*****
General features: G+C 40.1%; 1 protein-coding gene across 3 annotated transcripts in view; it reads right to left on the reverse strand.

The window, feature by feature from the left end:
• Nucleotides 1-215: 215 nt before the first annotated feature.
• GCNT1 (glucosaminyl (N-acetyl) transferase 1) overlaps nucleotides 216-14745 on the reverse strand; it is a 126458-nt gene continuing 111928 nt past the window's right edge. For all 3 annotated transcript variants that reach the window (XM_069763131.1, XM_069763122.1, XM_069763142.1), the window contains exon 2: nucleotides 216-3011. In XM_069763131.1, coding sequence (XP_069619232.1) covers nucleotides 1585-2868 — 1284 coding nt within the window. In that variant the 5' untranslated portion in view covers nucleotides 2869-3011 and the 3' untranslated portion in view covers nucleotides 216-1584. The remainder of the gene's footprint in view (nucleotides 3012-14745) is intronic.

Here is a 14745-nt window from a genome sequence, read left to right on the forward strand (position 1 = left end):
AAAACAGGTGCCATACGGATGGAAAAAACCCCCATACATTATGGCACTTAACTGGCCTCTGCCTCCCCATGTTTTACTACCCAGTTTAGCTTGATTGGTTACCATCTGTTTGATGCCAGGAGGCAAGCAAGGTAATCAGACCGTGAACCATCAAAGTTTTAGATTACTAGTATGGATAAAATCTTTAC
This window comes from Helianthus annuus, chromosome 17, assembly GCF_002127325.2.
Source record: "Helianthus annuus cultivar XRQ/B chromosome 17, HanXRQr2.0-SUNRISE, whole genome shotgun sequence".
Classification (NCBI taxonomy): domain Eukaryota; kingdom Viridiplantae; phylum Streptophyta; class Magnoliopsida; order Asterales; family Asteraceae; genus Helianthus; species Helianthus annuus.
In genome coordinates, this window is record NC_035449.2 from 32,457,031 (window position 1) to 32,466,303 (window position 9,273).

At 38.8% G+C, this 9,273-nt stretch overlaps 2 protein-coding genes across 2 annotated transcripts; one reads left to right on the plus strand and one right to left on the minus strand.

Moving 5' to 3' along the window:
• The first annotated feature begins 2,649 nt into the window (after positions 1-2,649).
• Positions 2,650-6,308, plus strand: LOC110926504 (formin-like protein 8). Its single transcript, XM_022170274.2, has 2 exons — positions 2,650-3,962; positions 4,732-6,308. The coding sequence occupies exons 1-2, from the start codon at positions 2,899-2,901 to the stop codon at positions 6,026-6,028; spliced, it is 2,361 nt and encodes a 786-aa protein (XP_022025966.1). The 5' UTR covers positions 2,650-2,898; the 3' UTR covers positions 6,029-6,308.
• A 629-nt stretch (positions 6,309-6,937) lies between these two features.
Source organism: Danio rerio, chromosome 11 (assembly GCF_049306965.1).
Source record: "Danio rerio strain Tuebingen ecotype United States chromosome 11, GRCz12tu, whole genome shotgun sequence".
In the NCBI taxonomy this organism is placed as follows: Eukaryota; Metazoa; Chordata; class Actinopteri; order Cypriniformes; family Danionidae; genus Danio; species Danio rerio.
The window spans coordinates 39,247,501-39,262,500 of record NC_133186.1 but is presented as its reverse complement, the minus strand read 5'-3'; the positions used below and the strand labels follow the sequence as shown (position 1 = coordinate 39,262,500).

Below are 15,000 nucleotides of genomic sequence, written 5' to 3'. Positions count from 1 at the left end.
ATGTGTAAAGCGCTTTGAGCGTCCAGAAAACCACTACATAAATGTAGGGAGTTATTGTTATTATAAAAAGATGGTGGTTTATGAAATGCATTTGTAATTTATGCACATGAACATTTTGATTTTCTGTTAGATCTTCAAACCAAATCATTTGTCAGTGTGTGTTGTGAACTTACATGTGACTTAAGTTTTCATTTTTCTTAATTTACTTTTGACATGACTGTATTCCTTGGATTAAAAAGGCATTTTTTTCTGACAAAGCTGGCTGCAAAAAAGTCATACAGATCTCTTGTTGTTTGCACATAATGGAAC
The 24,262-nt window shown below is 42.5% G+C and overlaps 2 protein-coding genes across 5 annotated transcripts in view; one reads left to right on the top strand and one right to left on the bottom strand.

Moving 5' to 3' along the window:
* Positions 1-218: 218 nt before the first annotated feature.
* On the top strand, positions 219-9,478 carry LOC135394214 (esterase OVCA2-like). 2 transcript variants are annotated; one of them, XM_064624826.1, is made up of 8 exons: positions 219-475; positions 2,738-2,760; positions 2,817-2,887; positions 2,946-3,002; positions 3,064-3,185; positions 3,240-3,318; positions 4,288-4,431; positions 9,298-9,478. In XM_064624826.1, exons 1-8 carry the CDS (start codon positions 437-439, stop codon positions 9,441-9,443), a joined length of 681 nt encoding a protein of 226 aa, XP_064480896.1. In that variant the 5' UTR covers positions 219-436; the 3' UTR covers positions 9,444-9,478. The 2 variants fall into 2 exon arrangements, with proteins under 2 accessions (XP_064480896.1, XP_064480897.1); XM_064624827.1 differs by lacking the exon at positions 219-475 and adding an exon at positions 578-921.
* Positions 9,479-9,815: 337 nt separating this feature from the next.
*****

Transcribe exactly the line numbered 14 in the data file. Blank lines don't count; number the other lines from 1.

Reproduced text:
• Positions 2,650-6,308, plus strand: LOC110926504 (formin-like protein 8). Its single transcript, XM_022170274.2, has 2 exons — positions 2,650-3,962; positions 4,732-6,308. The coding sequence occupies exons 1-2, from the start codon at positions 2,899-2,901 to the stop codon at positions 6,026-6,028; spliced, it is 2,361 nt and encodes a 786-aa protein (XP_022025966.1). The 5' UTR covers positions 2,650-2,898; the 3' UTR covers positions 6,029-6,308.